I moved with much caution in approaching doubtful vicinities, throwing forward an advance guard which, as we expected to encounter the enemy in force, I held immediately in my own hand. Griffin followed at the head of my leading brigade, ready for whatever should happen. Arrived at [104] the banks of the south branch of Gravelly Run, where Bartlett had made his dispositions the night before, from a mile in our front the glitter of advancing cavalry caught my eye, saber-scabbards and belt-brasses flashing back the level rays of the rising sun. Believing this to be nothing else than the rebel cavalry we expected to find somewhere before us, we made dispositions for instant attack. But the steady on-coming soon revealed the blue of our own cavalry, with Sheridan's weird battleflag in the van. I reduce my front, get into the road again, and hardly less anxious than before move forward to meet Sheridan.

We come face to face. The sunlight helps out the expression of each a little. I salute: “I report to you, General, with the head of Griffin's Division.” The courteous recognition is given. Then the stern word, more charge than question: “Why did you not come before? Where is Warren?” --“He is at the rear of the column, sir.” --“That is where I expected to find him. What is he doing there?” --“General, we are withdrawing from the White Oak Road, where we fought all day. General Warren is bringing off his last division, expecting an attack.” Griffin comes up. My responsibility is at an end. I feel better. I am directed to mass my troops by the roadside. We are not sorry for that. Ayres soon comes up on the Brooks Road. Crawford arrives at length, and masses his troops also, near the J. Boisseau house, at the junction of the Five Forks Road. We were on the ground the enemy had occupied the evening [105] before. It was Bartlett's outstretched line in their rear, magnified by the magic lens of night into the semblance of the whole Fifth Corps right upon them, which induced them to withdraw from Sheridan's front and fall back upon Five Forks.17 So after all Bartlett had as good as fought a successful battle, by a movement which might have been praised as Napoleonic had other fortunes favored.

General Warren has been blamed, and perhaps justly, for attacking with a single division on the White Oak Road. As he denies that he intended this for an attack, we will put it that he is blamed for not sufficiently supporting a reconnaissance; so that the repulse of it involved the disorderly retreat of two divisions of his corps. It is to be said to this that he very shortly more than recovered this ground, driving the enemy with serious loss into his works. But at the worst, was that a fault hitherto unknown among corps or army commanders? Sheridan attacked with a single division when he was ordered to take Five Forks on the day before, and was driven back by a force very inferior to that he had in hand. He was not blamed, although the result of this failure was the next day's dire misfortunes. And on this very day, driven back discomfited into Dinwiddie, he was not blamed; he was praised,--and in this high fashion. General Grant in his official report and subsequent histories, speaking of this repulse, says: “Here General Sheridan displayed great generalship. [106] Instead of retreating with his whole command on the main army, to tell the story of superior forces encountered, he deployed his cavalry on foot, leaving only mounted men enough to take charge of the horses. This compelled the enemy to deploy over a vast extent of wooded and broken country and made his progress slow.”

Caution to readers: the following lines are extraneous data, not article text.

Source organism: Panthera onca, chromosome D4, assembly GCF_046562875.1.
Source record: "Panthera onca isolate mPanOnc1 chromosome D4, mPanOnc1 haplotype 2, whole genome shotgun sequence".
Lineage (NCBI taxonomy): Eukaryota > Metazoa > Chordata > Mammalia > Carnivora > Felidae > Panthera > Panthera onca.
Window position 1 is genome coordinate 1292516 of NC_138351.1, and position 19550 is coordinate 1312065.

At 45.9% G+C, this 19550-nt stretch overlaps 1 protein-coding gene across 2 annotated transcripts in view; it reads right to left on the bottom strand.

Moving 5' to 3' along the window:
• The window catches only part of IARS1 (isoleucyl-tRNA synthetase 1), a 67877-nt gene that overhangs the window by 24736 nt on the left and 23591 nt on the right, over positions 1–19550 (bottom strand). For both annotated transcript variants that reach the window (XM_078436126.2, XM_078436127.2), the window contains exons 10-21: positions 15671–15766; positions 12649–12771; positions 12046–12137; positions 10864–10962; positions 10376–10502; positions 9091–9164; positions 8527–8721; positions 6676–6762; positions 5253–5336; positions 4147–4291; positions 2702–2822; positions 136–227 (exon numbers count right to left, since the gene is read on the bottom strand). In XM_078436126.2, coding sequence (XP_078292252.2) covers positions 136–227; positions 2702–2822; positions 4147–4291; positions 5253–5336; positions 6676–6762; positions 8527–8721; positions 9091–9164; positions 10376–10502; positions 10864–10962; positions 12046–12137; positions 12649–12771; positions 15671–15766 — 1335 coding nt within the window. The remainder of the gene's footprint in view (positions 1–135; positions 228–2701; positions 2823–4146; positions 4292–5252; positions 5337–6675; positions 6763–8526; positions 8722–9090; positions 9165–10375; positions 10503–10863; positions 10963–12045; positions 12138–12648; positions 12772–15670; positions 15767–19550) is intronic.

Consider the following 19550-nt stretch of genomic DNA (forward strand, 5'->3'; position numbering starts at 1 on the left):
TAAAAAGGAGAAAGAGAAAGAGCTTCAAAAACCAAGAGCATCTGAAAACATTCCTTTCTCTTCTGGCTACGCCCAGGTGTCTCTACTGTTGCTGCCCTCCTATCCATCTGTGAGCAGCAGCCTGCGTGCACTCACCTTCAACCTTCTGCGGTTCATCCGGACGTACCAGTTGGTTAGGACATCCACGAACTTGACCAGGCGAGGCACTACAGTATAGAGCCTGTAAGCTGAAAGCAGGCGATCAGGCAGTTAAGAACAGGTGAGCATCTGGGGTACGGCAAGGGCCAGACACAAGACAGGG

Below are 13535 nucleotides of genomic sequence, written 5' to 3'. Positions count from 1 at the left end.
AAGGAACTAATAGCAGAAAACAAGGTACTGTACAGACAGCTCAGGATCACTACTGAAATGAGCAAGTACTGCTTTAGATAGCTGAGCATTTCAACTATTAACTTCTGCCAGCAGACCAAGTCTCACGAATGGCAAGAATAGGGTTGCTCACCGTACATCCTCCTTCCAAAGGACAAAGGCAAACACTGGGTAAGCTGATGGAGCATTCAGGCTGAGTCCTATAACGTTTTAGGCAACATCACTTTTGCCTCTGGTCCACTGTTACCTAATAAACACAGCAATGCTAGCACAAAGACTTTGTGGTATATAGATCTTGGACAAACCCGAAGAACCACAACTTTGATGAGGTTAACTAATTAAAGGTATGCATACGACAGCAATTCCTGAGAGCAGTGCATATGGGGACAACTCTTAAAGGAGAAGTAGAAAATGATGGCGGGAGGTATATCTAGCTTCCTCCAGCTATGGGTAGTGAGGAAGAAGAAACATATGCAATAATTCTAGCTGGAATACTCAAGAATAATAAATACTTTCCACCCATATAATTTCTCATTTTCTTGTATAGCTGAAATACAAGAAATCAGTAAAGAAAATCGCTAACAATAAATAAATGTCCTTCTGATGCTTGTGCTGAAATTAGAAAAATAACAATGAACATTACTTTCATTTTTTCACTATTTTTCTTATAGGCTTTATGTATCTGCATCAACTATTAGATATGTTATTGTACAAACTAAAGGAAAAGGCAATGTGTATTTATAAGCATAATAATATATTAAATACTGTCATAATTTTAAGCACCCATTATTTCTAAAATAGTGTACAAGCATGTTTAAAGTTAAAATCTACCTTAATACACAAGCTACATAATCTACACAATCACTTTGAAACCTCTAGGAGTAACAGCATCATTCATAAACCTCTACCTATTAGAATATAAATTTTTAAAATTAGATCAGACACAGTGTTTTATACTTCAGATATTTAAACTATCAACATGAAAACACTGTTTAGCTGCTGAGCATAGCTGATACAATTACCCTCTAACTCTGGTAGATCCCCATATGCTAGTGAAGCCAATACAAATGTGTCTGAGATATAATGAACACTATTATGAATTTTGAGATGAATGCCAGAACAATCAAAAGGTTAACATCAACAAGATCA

This definition of great generalship was intended, no doubt, to reassure Sheridan; but it was encouraging all around. It would let quite a number of modest colonels, of both sides, into the temple of fame.

Warren was deposed from his command the next day, mainly, I have no doubt, under the irritation at his being slow in getting up to Sheridan the night before from the White Oak Road. But he was working and fighting all day to hold the advanced left flank of Grant's chosen position, and harassed all night with conflicting and stultifying orders, while held between two threatening forces: his left, with nothing to prevent Lee's choice troops disengaged from Sheridan from striking it a crushing blow; and on the other hand, Lee himself in person, evidently regarding this the vital point, with all the troops he could gather there, ready to deliver on that little front a mortal stroke. For it is not true, as has been stated by high authority, that any troops that had fought us on the White Oak Road had gone to Pickett's support at Five Forks that day. And when in the gray of the morning he moved out to receive Sheridan's not overgracious welcome to the Fifth Corps, [107] Warren withdrew under the very eyes of Lee, his rear division faced by the rear rank, ready for the not-improbable attack, himself the last to leave the field that might have been so glorious, now fated to be forgotten.